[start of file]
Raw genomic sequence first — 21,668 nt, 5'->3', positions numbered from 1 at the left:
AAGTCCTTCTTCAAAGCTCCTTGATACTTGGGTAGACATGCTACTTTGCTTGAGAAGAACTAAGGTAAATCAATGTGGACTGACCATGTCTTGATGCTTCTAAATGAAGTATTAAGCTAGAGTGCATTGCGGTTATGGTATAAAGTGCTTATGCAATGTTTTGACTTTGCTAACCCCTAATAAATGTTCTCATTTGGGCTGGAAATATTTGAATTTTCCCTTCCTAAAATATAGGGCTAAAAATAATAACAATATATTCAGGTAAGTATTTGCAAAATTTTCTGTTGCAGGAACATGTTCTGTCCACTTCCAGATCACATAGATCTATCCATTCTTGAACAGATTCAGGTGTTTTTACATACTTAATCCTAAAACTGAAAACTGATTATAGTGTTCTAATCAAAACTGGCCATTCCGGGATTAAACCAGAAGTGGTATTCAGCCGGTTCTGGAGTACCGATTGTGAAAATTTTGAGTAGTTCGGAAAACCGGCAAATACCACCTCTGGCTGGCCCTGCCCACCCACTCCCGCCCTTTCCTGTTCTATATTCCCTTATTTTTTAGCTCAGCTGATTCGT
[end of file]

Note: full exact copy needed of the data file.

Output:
Raw genomic sequence first — 21,668 nt, 5'->3', positions numbered from 1 at the left:
AAGTCCTTCTTCAAAGCTCCTTGATACTTGGGTAGACATGCTACTTTGCTTGAGAAGAACTAAGGTAAATCAATGTGGACTGACCATGTCTTGATGCTTCTAAATGAAGTATTAAGCTAGAGTGCATTGCGGTTATGGTATAAAGTGCTTATGCAATGTTTTGACTTTGCTAACCCCTAATAAATGTTCTCATTTGGGCTGGAAATATTTGAATTTTCCCTTCCTAAAATATAGGGCTAAAAATAATAACAATATATTCAGGTAAGTATTTGCAAAATTTTCTGTTGCAGGAACATGTTCTGTCCACTTCCAGATCACATAGATCTATCCATTCTTGAACAGATTCAGGTGTTTTTACATACTTAATCCTAAAACTGAAAACTGATTATAGTGTTCTAATCAAAACTGGCCATTCCGGGATTAAACCAGAAGTGGTATTCAGCCGGTTCTGGAGTACCGATTGTGAAAATTTTGAGTAGTTCGGAAAACCGGCAAATACCACCTCTGGCTGGCCCTGCCCACCCACTCCCGCCCTTTCCTGTTCTATATTCCCTTATTTTTTAGCTCAGCTGATTCGT